Wednesday, January 20, 2016

Jeff Immelt: Changing company culture

When you think about internal change—culture, people, leadership development—again, here’s a time where multiple things happened at the same time. We started our digital initiative maybe five or six years ago. We’ve also, as a company—and I don’t think GE’s unique—lived through the financial crisis. And we’re an old company. We live in highly regulated industries. What we found was our culture was too complicated to get the work done the way we needed to get our work done, both in terms of how we were trying to digitize and how we were trying to survive in terms of a more highly regulated world. And just think about our footprint and the complexity of running a global operation: even since I was CEO, GE has gone from 70 percent inside the United States to 70 percent outside the United States. 
So what we’ve tried to do inside the company is really just drive what we call a “culture of simplification”: fewer layers, fewer processes, fewer decision points. We’ve adapted the lean tools in what I would call a Silicon Valley approach, what we call “Fast Works.” We’ve embraced some of the Silicon Valley tools in terms of putting everything on the clock, bringing commercial intensity into the company. The way I describe that is, like most big companies, we’re willing to take all kinds of market risk so that we don’t have to take internal risk, right? We try to say, “Look, let’s actually be aggressive in the markets, and let’s count on our own execution to risk reduce inside the company.” And broadly, getting to digitization, we’re democratizing information inside the company; getting IT tools that were contemporary in a mobile setting, and we call these things the culture of simplification.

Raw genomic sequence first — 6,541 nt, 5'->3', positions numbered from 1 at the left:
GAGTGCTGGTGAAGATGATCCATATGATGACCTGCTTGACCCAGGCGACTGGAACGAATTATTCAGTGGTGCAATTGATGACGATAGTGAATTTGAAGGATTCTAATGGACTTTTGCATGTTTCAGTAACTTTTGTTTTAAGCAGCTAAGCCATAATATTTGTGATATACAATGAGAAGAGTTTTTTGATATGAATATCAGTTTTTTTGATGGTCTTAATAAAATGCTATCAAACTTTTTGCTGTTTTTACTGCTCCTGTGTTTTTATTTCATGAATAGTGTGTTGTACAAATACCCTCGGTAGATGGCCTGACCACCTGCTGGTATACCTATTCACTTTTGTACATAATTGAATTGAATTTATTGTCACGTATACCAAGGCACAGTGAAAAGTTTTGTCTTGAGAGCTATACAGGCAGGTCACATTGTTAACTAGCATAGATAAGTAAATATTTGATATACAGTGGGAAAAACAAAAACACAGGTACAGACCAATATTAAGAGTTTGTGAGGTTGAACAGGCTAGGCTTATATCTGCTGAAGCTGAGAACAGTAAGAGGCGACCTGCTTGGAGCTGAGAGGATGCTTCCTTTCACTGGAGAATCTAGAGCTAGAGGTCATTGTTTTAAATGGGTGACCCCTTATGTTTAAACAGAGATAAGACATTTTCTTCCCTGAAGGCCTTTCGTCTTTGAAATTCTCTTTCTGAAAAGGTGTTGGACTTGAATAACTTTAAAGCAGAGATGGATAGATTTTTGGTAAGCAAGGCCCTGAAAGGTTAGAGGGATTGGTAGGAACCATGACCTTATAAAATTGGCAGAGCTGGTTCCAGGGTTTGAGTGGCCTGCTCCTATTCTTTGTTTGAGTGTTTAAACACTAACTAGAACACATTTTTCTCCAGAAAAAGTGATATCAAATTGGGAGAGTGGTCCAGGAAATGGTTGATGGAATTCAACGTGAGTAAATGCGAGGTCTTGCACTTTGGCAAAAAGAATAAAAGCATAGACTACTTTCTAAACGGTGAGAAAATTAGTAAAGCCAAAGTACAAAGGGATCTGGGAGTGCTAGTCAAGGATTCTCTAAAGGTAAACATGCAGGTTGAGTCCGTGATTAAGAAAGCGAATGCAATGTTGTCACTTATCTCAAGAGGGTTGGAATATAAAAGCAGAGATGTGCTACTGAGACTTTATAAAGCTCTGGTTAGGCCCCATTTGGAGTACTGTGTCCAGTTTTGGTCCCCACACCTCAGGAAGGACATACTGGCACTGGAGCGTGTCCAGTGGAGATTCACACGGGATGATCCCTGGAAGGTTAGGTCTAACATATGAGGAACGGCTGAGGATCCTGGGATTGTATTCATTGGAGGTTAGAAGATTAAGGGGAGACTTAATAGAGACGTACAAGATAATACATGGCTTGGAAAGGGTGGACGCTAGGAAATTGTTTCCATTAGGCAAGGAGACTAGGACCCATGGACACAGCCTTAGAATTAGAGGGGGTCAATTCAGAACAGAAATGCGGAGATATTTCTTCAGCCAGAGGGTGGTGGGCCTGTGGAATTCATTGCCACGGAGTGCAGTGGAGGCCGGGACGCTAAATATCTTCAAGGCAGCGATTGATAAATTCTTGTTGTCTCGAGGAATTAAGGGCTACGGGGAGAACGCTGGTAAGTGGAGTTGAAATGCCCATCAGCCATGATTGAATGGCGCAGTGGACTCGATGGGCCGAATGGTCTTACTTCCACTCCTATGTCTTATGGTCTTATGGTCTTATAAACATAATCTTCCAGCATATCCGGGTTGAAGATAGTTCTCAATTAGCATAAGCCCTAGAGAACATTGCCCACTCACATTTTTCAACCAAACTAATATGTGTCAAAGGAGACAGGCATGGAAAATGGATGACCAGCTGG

My notion is we’re in a permanently complex world. And this historical organization chart with lots of processes is a thing of the past. We’ve basically unplugged anything that was annual. The notion is that, in the digital age, sitting down once a year to do anything is weird, it’s just bizarre. So whether it’s doing business reviews or strategic planning, it’s in a much more continuous way. We still give a lot of feedback. We still do a lot of analysis of how you’re performing. But we make it much more contemporary and much more 360-degree. So somebody can get interactions with their boss on a monthly basis or a quarterly basis. And the data you get is being collected by your peers, the people who work for you, in a much more accurate and fluid way.
Reference: GE’s Jeff Immelt on digitizing in the industrial space.

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